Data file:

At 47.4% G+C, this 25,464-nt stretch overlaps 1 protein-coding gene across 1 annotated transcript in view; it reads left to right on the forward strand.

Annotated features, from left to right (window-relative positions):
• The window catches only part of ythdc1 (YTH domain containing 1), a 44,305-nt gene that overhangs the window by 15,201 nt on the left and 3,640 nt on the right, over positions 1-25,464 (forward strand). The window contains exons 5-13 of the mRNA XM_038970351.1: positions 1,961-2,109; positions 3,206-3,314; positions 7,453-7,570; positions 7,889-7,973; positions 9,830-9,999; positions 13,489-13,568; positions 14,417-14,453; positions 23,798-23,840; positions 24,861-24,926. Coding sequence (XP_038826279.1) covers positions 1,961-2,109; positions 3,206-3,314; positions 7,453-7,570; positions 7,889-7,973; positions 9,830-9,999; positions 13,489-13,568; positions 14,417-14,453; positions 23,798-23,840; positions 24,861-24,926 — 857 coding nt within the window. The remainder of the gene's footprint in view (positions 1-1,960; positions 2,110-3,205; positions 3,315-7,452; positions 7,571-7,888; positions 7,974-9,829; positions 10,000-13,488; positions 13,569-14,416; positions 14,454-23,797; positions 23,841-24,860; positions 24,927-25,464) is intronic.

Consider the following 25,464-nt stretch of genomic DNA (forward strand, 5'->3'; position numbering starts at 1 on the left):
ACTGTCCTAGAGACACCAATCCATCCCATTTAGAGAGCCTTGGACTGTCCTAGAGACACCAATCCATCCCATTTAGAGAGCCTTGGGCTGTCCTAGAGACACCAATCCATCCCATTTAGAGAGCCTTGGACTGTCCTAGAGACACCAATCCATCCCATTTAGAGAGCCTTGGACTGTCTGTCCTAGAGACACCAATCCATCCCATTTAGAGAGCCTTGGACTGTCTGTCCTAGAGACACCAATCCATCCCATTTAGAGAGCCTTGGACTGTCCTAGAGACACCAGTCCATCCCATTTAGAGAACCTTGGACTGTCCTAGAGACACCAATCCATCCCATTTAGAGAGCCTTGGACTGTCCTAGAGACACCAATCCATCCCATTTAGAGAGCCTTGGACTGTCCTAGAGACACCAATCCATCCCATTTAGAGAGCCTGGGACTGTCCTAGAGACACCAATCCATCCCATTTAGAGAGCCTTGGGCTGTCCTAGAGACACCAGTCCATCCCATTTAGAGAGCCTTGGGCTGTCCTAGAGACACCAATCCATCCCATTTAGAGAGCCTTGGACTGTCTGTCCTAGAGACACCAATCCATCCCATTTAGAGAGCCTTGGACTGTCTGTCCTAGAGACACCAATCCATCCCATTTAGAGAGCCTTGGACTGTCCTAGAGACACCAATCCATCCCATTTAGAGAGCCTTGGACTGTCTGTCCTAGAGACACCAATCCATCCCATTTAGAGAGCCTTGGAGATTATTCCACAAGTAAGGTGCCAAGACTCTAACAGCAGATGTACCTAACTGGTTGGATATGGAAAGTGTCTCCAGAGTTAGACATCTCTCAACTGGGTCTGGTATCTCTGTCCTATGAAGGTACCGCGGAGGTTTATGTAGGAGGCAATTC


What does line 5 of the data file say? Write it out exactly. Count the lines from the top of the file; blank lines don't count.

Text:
ACTGTCCTAGAGACACCAATCCATCCCATTTAGAGAGCCTTGGACTGTCCTAGAGACACCAATCCATCCCATTTAGAGAGCCTTGGGCTGTCCTAGAGACACCAATCCATCCCATTTAGAGAGCCTTGGACTGTCCTAGAGACACCAATCCATCCCATTTAGAGAGCCTTGGACTGTCTGTCCTAGAGACACCAATCCATCCCATTTAGAGAGCCTTGGACTGTCTGTCCTAGAGACACCAATCCATCCCATTTAGAGAGCCTTGGACTGTCCTAGAGACACCAGTCCATCCCATTTAGAGAACCTTGGACTGTCCTAGAGACACCAATCCATCCCATTTAGAGAGCCTTGGACTGTCCTAGAGACACCAATCCATCCCATTTAGAGAGCCTTGGACTGTCCTAGAGACACCAATCCATCCCATTTAGAGAGCCTGGGACTGTCCTAGAGACACCAATCCATCCCATTTAGAGAGCCTTGGGCTGTCCTAGAGACACCAGTCCATCCCATTTAGAGAGCCTTGGGCTGTCCTAGAGACACCAATCCATCCCATTTAGAGAGCCTTGGACTGTCTGTCCTAGAGACACCAATCCATCCCATTTAGAGAGCCTTGGACTGTCTGTCCTAGAGACACCAATCCATCCCATTTAGAGAGCCTTGGACTGTCCTAGAGACACCAATCCATCCCATTTAGAGAGCCTTGGACTGTCTGTCCTAGAGACACCAATCCATCCCATTTAGAGAGCCTTGGAGATTATTCCACAAGTAAGGTGCCAAGACTCTAACAGCAGATGTACCTAACTGGTTGGATATGGAAAGTGTCTCCAGAGTTAGACATCTCTCAACTGGGTCTGGTATCTCTGTCCTATGAAGGTACCGCGGAGGTTTATGTAGGAGGCAATTC